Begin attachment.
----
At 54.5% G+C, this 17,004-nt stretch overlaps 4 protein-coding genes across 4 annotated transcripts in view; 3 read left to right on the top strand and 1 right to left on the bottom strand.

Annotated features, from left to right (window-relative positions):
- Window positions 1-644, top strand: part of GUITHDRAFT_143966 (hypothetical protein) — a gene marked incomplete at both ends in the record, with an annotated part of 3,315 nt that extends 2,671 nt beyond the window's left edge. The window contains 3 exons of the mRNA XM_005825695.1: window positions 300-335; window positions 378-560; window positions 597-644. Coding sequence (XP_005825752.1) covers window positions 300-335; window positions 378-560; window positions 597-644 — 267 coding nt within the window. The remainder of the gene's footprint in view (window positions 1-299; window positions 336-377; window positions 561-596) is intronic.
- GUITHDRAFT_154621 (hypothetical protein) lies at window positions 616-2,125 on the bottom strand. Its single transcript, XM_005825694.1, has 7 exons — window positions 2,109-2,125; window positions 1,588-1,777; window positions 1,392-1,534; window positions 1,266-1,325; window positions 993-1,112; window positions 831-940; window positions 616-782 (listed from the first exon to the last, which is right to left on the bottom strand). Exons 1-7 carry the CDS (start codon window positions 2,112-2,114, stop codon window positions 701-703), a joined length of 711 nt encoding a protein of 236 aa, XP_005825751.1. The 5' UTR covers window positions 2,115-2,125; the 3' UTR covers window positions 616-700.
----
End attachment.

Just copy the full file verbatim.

At 54.5% G+C, this 17,004-nt stretch overlaps 4 protein-coding genes across 4 annotated transcripts in view; 3 read left to right on the top strand and 1 right to left on the bottom strand.

Annotated features, from left to right (window-relative positions):
- Window positions 1-644, top strand: part of GUITHDRAFT_143966 (hypothetical protein) — a gene marked incomplete at both ends in the record, with an annotated part of 3,315 nt that extends 2,671 nt beyond the window's left edge. The window contains 3 exons of the mRNA XM_005825695.1: window positions 300-335; window positions 378-560; window positions 597-644. Coding sequence (XP_005825752.1) covers window positions 300-335; window positions 378-560; window positions 597-644 — 267 coding nt within the window. The remainder of the gene's footprint in view (window positions 1-299; window positions 336-377; window positions 561-596) is intronic.
- GUITHDRAFT_154621 (hypothetical protein) lies at window positions 616-2,125 on the bottom strand. Its single transcript, XM_005825694.1, has 7 exons — window positions 2,109-2,125; window positions 1,588-1,777; window positions 1,392-1,534; window positions 1,266-1,325; window positions 993-1,112; window positions 831-940; window positions 616-782 (listed from the first exon to the last, which is right to left on the bottom strand). Exons 1-7 carry the CDS (start codon window positions 2,112-2,114, stop codon window positions 701-703), a joined length of 711 nt encoding a protein of 236 aa, XP_005825751.1. The 5' UTR covers window positions 2,115-2,125; the 3' UTR covers window positions 616-700.